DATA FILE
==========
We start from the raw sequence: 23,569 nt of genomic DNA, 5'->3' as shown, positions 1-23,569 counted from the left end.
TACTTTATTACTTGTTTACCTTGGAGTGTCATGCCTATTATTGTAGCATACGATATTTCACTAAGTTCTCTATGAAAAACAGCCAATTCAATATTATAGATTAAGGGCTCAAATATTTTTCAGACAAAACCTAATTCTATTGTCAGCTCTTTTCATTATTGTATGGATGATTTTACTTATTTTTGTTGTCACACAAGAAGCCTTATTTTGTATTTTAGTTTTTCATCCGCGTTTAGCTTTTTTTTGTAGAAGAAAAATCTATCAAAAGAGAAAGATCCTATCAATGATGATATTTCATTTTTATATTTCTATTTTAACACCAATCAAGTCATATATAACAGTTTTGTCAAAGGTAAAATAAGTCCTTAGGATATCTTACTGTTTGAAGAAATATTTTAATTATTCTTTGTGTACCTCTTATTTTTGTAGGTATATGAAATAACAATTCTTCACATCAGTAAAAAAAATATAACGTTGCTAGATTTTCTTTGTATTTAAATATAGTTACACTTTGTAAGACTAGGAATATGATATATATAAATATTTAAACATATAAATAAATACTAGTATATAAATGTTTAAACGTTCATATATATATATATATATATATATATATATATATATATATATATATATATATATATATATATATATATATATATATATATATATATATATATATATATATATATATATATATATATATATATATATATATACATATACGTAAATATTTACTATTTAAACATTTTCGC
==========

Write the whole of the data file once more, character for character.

We start from the raw sequence: 23,569 nt of genomic DNA, 5'->3' as shown, positions 1-23,569 counted from the left end.
TACTTTATTACTTGTTTACCTTGGAGTGTCATGCCTATTATTGTAGCATACGATATTTCACTAAGTTCTCTATGAAAAACAGCCAATTCAATATTATAGATTAAGGGCTCAAATATTTTTCAGACAAAACCTAATTCTATTGTCAGCTCTTTTCATTATTGTATGGATGATTTTACTTATTTTTGTTGTCACACAAGAAGCCTTATTTTGTATTTTAGTTTTTCATCCGCGTTTAGCTTTTTTTTGTAGAAGAAAAATCTATCAAAAGAGAAAGATCCTATCAATGATGATATTTCATTTTTATATTTCTATTTTAACACCAATCAAGTCATATATAACAGTTTTGTCAAAGGTAAAATAAGTCCTTAGGATATCTTACTGTTTGAAGAAATATTTTAATTATTCTTTGTGTACCTCTTATTTTTGTAGGTATATGAAATAACAATTCTTCACATCAGTAAAAAAAATATAACGTTGCTAGATTTTCTTTGTATTTAAATATAGTTACACTTTGTAAGACTAGGAATATGATATATATAAATATTTAAACATATAAATAAATACTAGTATATAAATGTTTAAACGTTCATATATATATATATATATATATATATATATATATATATATATATATATATATATATATATATATATATATATATATATATATATATATATATATATATATATATATATATATATATATATATATATATATACATATACGTAAATATTTACTATTTAAACATTTTCGC